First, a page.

The forth investment was to buy a few more shares in CNOOC (HK:883). CNOOC has been a disappointing investment and one that (at current prices) shows only a modest return. Hoping that today's sell off was over done and/or we will see a short term bounce, I added a few more shares to the portfolio at HKD13.20 per share.

As an aside, I am slightly kicking myself for missing an opportunity to sell my shares in K. Wah (HK:173) at above HKD7.00 yesterday. The difference between that and the current price of HKD6.25 would have been quite significant.

Thursday, January 16, 2014

A little bit of day trading

Okay, it was a bit more than a day and day trading is generally a dumb idea, but I'm a guy and every now and then the testosterone gets the better of me.

I have a very small position in China Starch (HK: 3838). Having watched the share price bounce around for the last several days, I sold my shares at HK$0.23 and repurchased them at HK$0.225. After netting off the transaction costs I made enough money from that half a cent spread to pay for a nice dinner out with the family.

Saturday, January 11, 2014

Fraud prevention is a pain

While I appreciate the efforts that banks take to combat credit card fraud, two different banks have now caused me inconvenience through poor handling of the issue:

Bank A: bounced a cheque because I did not pick up the phone when they called to query the payment as a suspected fraud. (I was on a plane at the time.)  What was not explained to me is why they thought it was a fraud in the first place? The cheque was payable to a reputable financial institution and to which I write several cheques of similar amounts each year so I do not understand why they would think it might be a fraud? At least they had the decency to reverse the dishonour fee.

Bank B: rejected a credit card payment. Sure the payment was to a new merchant and was for a meaningful amount. So I can understand the bank querying this one. BUT, if they can call me to tell me that they have stopped the payment why couldn't they have called me to query the payment before it was rejected (like Bank A does with cheques)? Bank B's approach of rejecting first and asking questions later is very unimpressive.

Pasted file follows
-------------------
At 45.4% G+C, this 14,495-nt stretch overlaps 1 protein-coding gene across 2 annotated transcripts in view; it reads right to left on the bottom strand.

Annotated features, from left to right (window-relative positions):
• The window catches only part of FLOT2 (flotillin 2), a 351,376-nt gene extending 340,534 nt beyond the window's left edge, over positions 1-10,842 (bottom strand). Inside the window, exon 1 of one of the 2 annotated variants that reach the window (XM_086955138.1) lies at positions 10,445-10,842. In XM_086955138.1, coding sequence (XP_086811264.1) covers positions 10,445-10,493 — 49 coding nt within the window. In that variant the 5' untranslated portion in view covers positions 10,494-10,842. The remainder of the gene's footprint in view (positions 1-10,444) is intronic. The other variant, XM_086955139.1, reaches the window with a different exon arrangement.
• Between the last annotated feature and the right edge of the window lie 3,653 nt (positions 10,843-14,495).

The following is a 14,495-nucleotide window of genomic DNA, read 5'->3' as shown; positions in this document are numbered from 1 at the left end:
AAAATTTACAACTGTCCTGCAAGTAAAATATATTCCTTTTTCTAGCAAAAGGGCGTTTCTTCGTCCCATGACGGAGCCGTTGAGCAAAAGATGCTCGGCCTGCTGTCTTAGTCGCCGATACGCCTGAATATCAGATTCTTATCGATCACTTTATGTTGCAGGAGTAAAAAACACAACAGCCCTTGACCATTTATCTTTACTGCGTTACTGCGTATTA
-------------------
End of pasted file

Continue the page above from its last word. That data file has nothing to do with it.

In both cases, I told the recipients that the bank thought payment to them was a fraud but I would rather they thought ill of the bank than questioned my financial standing.

Monday, January 06, 2014

2014 - Moving Forward

2014 has the potential to be an important year for a number of reasons:

  • it will be the first year in which I have to get used to having no employment related income. Not panicking as the cash goes out and the investments fluctuate will be a good test of my emotional discipline;
  • with no job to go to, I will be time rich for the first time since I was a student. Making sure I use that time well will be a good test of my time management skills;
  • I should have completed about three quarters of the post-graduate degree (more or less depending on which options I take). By that stage I should have a pretty good idea whether I have any potential as a writer.

In terms of objectives for the year:

Financial: as I have no control over what the markets do, I have limited ability to manage my investment returns in the shorter term. It would be really really nice if the broker forecasts for higher Hong Kong and China stock markets in 2014 proved accurate, but I am not holding my breath. Accordingly, the "don't do anything stupid" policy will apply and I will keep cash or near cash balances at reasonably high levels. I will continue to manage expenses without being excessively miserly;

Fitness: I was going to put the Hong Kong marathon down as the lead item for 2014, but I have done something to my foot/ankle and have not been able to do the training. There is a good chance I will not make the start this year. Just keeping up a regular exercise programme will be sufficient for 2014;

Degree: carry on with the post-graduate studies to the point where I have completed about three quarters of the degree by year end;